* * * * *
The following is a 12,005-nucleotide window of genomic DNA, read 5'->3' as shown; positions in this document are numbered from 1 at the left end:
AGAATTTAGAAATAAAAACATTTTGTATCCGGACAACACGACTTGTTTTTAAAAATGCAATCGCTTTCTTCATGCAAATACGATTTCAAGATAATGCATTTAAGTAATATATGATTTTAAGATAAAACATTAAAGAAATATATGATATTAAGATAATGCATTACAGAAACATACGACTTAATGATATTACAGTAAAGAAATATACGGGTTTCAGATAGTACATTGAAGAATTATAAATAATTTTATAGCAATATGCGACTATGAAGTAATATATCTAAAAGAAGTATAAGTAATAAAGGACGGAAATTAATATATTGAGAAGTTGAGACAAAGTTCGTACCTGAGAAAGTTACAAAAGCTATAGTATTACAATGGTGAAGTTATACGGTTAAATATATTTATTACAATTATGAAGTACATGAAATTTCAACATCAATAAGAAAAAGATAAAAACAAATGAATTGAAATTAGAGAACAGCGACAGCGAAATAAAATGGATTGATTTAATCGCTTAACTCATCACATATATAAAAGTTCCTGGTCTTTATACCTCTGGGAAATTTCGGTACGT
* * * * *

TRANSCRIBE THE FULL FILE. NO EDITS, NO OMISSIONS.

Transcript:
The following is a 12,005-nucleotide window of genomic DNA, read 5'->3' as shown; positions in this document are numbered from 1 at the left end:
AGAATTTAGAAATAAAAACATTTTGTATCCGGACAACACGACTTGTTTTTAAAAATGCAATCGCTTTCTTCATGCAAATACGATTTCAAGATAATGCATTTAAGTAATATATGATTTTAAGATAAAACATTAAAGAAATATATGATATTAAGATAATGCATTACAGAAACATACGACTTAATGATATTACAGTAAAGAAATATACGGGTTTCAGATAGTACATTGAAGAATTATAAATAATTTTATAGCAATATGCGACTATGAAGTAATATATCTAAAAGAAGTATAAGTAATAAAGGACGGAAATTAATATATTGAGAAGTTGAGACAAAGTTCGTACCTGAGAAAGTTACAAAAGCTATAGTATTACAATGGTGAAGTTATACGGTTAAATATATTTATTACAATTATGAAGTACATGAAATTTCAACATCAATAAGAAAAAGATAAAAACAAATGAATTGAAATTAGAGAACAGCGACAGCGAAATAAAATGGATTGATTTAATCGCTTAACTCATCACATATATAAAAGTTCCTGGTCTTTATACCTCTGGGAAATTTCGGTACGT